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FCA to apply Conduct Rules to NEDs
Enforcement Watch

Enforcement WatchIssue 21 | January 2017

Date
31 January 2017

As will now be well known, a central aspect of the new Senior Managers and Certification Regime ("SMCR") is the Code of Conduct Rules ("COCON") that apply to Senior Managers, certified employees and (from March 2017) certain other employees.


FCA to apply Conduct Rules to NEDs

As will now be well known, a central aspect of the new Senior Managers and Certification Regime ("SMCR") is the Code of Conduct Rules ("COCON") that apply to Senior Managers, certified employees and (from March 2017) certain other employees. 

There are five individual COCON rules, with an additional four Senior Conduct rules applying to those performing a senior management function (an "SMF Manager").  As matters stand, NEDs do not fall within the scope of COCON unless they perform certain senior management functions (see below).   However, the FCA and PRA are consulting on changing the rules to bring all other NEDs (so-called "standard NEDs") within the scope of COCON.  The proposal is that all NEDs be subject to the five COCON rules and to Senior Conduct rule 4 (requiring an individual to "disclose appropriately any information of which the FCA or PRA would reasonably expect notice"). 

As matters stand under the current rules, NEDs are Senior Managers only if they perform the following roles: Chairman, Senior Independent Director and Chair of the Risk, Audit, Remuneration and Nomination Committees.  There are other relevant roles for insurers not covered here.  The regulators identify certain anomalies created by the current regime. First, NEDs that are not Senior Managers are not pre-approved by the FCA and as such, whilst they could be banned by the FCA in the event of misconduct, they could not be fined.  This puts the UK in breach of MiFID II that requires regulators to be able to impose financial penalties against members of the management body, including all NEDs.  Second, there is an obvious unfairness in a regime that will from March 2017 subject a lower level employee (such as a clerk) to COCON but which exempts a board member.  Third, under the Approved Persons Regime (APR) all NEDs were subject to conduct rules (such as those in APER).   In light of this, both regulators present the proposals to apply COCON to standard NEDs very much as tying up loose ends.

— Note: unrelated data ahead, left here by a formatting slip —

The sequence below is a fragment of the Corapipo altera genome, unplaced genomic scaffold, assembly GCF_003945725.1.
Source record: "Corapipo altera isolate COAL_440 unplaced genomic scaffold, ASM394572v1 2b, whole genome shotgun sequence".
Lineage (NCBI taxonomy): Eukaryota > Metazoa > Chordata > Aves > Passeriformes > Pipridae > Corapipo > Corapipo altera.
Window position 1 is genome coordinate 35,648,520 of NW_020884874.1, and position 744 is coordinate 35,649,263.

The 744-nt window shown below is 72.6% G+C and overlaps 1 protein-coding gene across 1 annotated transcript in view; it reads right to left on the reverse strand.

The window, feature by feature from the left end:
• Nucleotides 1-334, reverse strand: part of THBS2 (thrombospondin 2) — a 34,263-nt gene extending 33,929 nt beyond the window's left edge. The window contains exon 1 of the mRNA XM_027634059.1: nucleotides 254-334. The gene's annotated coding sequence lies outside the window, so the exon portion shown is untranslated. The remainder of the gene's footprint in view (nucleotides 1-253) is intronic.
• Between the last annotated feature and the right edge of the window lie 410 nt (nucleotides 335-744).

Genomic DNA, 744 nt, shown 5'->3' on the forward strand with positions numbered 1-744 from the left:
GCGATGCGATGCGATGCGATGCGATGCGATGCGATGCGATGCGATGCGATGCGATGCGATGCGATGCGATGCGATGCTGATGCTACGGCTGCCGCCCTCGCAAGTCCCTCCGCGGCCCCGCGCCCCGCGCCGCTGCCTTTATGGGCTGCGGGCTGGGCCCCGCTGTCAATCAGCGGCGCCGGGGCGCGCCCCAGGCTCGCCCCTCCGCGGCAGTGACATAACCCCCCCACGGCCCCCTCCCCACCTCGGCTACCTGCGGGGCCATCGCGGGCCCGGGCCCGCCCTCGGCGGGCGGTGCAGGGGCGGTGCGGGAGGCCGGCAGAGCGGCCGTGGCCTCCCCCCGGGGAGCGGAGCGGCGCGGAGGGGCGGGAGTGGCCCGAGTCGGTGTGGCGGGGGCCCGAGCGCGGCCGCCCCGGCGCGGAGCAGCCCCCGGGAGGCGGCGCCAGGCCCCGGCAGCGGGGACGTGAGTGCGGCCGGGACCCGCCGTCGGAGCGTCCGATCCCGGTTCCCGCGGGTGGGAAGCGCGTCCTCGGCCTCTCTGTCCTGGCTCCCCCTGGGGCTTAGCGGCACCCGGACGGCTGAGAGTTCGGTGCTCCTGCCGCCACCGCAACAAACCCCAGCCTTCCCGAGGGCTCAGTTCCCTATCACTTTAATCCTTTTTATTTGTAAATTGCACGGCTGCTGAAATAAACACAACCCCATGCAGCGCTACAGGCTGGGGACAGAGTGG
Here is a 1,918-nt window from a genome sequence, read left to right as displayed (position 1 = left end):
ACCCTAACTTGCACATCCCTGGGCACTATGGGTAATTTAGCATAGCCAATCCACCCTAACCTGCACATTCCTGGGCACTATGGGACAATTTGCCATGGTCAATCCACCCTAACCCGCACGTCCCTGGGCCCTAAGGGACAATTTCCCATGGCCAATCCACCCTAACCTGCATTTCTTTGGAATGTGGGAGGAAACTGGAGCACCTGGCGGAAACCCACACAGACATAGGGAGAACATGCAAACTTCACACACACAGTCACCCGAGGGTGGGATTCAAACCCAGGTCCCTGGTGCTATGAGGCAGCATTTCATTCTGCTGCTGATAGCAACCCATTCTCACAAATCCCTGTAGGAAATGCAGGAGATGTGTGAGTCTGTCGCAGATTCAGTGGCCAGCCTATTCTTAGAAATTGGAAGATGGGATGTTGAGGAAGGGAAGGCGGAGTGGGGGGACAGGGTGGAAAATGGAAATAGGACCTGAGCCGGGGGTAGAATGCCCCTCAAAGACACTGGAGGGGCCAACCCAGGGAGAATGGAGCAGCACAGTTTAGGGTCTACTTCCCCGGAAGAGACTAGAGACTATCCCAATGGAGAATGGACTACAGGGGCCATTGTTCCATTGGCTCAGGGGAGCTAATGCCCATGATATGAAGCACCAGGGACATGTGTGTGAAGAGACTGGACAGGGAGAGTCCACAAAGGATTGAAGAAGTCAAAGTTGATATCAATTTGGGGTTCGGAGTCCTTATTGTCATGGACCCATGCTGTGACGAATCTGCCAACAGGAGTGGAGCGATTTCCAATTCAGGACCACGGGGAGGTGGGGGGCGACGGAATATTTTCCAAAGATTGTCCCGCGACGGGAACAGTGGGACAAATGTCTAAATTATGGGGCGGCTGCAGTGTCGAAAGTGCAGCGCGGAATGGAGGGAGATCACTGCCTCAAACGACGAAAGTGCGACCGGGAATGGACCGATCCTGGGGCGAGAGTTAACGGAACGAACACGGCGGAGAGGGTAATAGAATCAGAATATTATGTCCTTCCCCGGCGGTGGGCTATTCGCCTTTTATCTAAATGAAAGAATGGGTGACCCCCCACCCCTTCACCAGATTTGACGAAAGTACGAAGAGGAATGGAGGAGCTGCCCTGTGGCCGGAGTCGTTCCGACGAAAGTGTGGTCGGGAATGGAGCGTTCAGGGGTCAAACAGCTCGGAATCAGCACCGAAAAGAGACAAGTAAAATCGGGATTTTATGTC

However, one anomaly will remain even if these changes are implemented. 

  • A COCON breach by a standard NED would not require to be notified to the FCA "as soon as practicable and, in any case, within seven business days" as a breach by a SMF Manager would (see SUP 10C.14.18R).    Instead, such a COCON breach would only need to be reported to the FCA annually (as the position would be for certified employees and other conduct staff). 
  • By contrast,  where there is a COCON breach by a standard NED, the PRA proposes to require notification within 7 days of the firm "determining that the relevant requirement applies" (interpreted as meaning the date of the disciplinary action for breach of COCON). The PRA's justification for this is that misconduct at board level, even if by a NED, needs to be assessed as soon as reasonably practicable, to enable the regulator to assess the safety and soundness of the firm and the regulatory system. The PRA also notes that such misconduct may be symptomatic of wider governance issues within the firm that require consideration.  These seem like sensible points. We will have to see if this remaining anomaly is redressed by the FCA in their final rules.

More generally, the importance of effective non-executive directors to good board governance is very well established.  That all NEDs should be subject to conduct requirements seems not only fair but an obvious way of ensuring that they discharge their responsibilities effectively. Given that NEDs were subject to individual conduct requirements under the APR, it seems unlikely that these changes (assuming implemented) will deter individuals from taking these roles.